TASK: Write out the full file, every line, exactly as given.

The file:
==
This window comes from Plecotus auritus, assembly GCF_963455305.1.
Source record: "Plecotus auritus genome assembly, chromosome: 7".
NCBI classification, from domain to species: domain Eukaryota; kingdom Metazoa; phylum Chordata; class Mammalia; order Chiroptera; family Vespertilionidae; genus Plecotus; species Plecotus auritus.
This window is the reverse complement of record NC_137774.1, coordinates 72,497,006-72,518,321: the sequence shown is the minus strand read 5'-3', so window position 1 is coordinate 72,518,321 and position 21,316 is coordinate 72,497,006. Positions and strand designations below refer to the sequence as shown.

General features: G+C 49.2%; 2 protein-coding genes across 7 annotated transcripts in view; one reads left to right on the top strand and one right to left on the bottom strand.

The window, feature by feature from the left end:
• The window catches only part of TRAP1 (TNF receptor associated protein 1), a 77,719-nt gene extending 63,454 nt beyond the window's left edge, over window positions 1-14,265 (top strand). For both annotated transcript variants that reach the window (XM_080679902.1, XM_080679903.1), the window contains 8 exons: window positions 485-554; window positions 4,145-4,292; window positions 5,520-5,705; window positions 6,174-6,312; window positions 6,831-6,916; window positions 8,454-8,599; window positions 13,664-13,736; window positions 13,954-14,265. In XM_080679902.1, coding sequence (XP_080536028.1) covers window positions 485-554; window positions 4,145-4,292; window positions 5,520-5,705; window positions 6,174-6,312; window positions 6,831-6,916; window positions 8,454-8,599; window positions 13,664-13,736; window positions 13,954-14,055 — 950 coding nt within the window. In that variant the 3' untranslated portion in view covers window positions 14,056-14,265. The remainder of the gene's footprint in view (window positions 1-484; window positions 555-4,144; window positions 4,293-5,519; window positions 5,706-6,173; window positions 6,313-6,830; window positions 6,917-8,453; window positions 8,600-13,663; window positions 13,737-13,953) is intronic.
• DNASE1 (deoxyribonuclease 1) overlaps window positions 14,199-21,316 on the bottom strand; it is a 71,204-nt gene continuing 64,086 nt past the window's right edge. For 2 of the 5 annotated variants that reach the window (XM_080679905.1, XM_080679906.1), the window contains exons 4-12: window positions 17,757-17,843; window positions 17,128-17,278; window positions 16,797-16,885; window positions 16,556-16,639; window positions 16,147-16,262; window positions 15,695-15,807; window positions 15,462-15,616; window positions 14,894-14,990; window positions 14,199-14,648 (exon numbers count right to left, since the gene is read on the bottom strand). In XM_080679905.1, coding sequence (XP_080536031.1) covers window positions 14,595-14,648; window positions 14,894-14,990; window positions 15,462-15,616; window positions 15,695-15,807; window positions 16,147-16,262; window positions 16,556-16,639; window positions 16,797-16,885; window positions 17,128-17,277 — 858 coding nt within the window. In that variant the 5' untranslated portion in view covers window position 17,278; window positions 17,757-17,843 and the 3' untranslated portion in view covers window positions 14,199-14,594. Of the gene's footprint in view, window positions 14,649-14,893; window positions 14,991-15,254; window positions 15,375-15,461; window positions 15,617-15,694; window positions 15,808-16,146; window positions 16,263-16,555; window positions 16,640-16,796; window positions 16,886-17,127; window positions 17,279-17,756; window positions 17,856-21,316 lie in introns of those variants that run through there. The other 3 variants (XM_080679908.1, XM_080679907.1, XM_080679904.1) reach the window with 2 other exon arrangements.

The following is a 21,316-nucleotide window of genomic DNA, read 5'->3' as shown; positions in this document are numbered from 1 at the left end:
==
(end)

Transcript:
This window comes from Plecotus auritus, assembly GCF_963455305.1.
Source record: "Plecotus auritus genome assembly, chromosome: 7".
NCBI classification, from domain to species: domain Eukaryota; kingdom Metazoa; phylum Chordata; class Mammalia; order Chiroptera; family Vespertilionidae; genus Plecotus; species Plecotus auritus.
This window is the reverse complement of record NC_137774.1, coordinates 72,497,006-72,518,321: the sequence shown is the minus strand read 5'-3', so window position 1 is coordinate 72,518,321 and position 21,316 is coordinate 72,497,006. Positions and strand designations below refer to the sequence as shown.

General features: G+C 49.2%; 2 protein-coding genes across 7 annotated transcripts in view; one reads left to right on the top strand and one right to left on the bottom strand.

The window, feature by feature from the left end:
• The window catches only part of TRAP1 (TNF receptor associated protein 1), a 77,719-nt gene extending 63,454 nt beyond the window's left edge, over window positions 1-14,265 (top strand). For both annotated transcript variants that reach the window (XM_080679902.1, XM_080679903.1), the window contains 8 exons: window positions 485-554; window positions 4,145-4,292; window positions 5,520-5,705; window positions 6,174-6,312; window positions 6,831-6,916; window positions 8,454-8,599; window positions 13,664-13,736; window positions 13,954-14,265. In XM_080679902.1, coding sequence (XP_080536028.1) covers window positions 485-554; window positions 4,145-4,292; window positions 5,520-5,705; window positions 6,174-6,312; window positions 6,831-6,916; window positions 8,454-8,599; window positions 13,664-13,736; window positions 13,954-14,055 — 950 coding nt within the window. In that variant the 3' untranslated portion in view covers window positions 14,056-14,265. The remainder of the gene's footprint in view (window positions 1-484; window positions 555-4,144; window positions 4,293-5,519; window positions 5,706-6,173; window positions 6,313-6,830; window positions 6,917-8,453; window positions 8,600-13,663; window positions 13,737-13,953) is intronic.
• DNASE1 (deoxyribonuclease 1) overlaps window positions 14,199-21,316 on the bottom strand; it is a 71,204-nt gene continuing 64,086 nt past the window's right edge. For 2 of the 5 annotated variants that reach the window (XM_080679905.1, XM_080679906.1), the window contains exons 4-12: window positions 17,757-17,843; window positions 17,128-17,278; window positions 16,797-16,885; window positions 16,556-16,639; window positions 16,147-16,262; window positions 15,695-15,807; window positions 15,462-15,616; window positions 14,894-14,990; window positions 14,199-14,648 (exon numbers count right to left, since the gene is read on the bottom strand). In XM_080679905.1, coding sequence (XP_080536031.1) covers window positions 14,595-14,648; window positions 14,894-14,990; window positions 15,462-15,616; window positions 15,695-15,807; window positions 16,147-16,262; window positions 16,556-16,639; window positions 16,797-16,885; window positions 17,128-17,277 — 858 coding nt within the window. In that variant the 5' untranslated portion in view covers window position 17,278; window positions 17,757-17,843 and the 3' untranslated portion in view covers window positions 14,199-14,594. Of the gene's footprint in view, window positions 14,649-14,893; window positions 14,991-15,254; window positions 15,375-15,461; window positions 15,617-15,694; window positions 15,808-16,146; window positions 16,263-16,555; window positions 16,640-16,796; window positions 16,886-17,127; window positions 17,279-17,756; window positions 17,856-21,316 lie in introns of those variants that run through there. The other 3 variants (XM_080679908.1, XM_080679907.1, XM_080679904.1) reach the window with 2 other exon arrangements.

The following is a 21,316-nucleotide window of genomic DNA, read 5'->3' as shown; positions in this document are numbered from 1 at the left end: